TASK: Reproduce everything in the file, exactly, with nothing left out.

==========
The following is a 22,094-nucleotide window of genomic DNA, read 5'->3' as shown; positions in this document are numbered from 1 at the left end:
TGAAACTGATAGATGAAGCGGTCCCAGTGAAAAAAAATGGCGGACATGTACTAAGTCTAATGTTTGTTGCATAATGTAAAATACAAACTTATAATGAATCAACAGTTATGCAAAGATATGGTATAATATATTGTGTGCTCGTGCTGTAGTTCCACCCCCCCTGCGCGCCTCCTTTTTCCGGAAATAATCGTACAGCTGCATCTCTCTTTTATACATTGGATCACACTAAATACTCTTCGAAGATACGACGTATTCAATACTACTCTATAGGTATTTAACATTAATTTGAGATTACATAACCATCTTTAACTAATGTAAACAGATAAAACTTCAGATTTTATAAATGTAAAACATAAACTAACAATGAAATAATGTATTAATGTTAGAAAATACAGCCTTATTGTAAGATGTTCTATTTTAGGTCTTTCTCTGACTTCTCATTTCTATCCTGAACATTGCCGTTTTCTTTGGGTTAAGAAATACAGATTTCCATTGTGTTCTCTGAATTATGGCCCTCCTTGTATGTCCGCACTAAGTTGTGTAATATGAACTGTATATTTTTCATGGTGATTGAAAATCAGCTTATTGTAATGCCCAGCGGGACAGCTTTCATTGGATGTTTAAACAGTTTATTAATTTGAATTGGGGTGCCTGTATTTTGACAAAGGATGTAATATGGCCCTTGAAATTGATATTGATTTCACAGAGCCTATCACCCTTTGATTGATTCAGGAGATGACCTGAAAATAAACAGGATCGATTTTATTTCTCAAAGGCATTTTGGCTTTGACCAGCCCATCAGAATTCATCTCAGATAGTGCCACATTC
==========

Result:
The following is a 22,094-nucleotide window of genomic DNA, read 5'->3' as shown; positions in this document are numbered from 1 at the left end:
TGAAACTGATAGATGAAGCGGTCCCAGTGAAAAAAAATGGCGGACATGTACTAAGTCTAATGTTTGTTGCATAATGTAAAATACAAACTTATAATGAATCAACAGTTATGCAAAGATATGGTATAATATATTGTGTGCTCGTGCTGTAGTTCCACCCCCCCTGCGCGCCTCCTTTTTCCGGAAATAATCGTACAGCTGCATCTCTCTTTTATACATTGGATCACACTAAATACTCTTCGAAGATACGACGTATTCAATACTACTCTATAGGTATTTAACATTAATTTGAGATTACATAACCATCTTTAACTAATGTAAACAGATAAAACTTCAGATTTTATAAATGTAAAACATAAACTAACAATGAAATAATGTATTAATGTTAGAAAATACAGCCTTATTGTAAGATGTTCTATTTTAGGTCTTTCTCTGACTTCTCATTTCTATCCTGAACATTGCCGTTTTCTTTGGGTTAAGAAATACAGATTTCCATTGTGTTCTCTGAATTATGGCCCTCCTTGTATGTCCGCACTAAGTTGTGTAATATGAACTGTATATTTTTCATGGTGATTGAAAATCAGCTTATTGTAATGCCCAGCGGGACAGCTTTCATTGGATGTTTAAACAGTTTATTAATTTGAATTGGGGTGCCTGTATTTTGACAAAGGATGTAATATGGCCCTTGAAATTGATATTGATTTCACAGAGCCTATCACCCTTTGATTGATTCAGGAGATGACCTGAAAATAAACAGGATCGATTTTATTTCTCAAAGGCATTTTGGCTTTGACCAGCCCATCAGAATTCATCTCAGATAGTGCCACATTC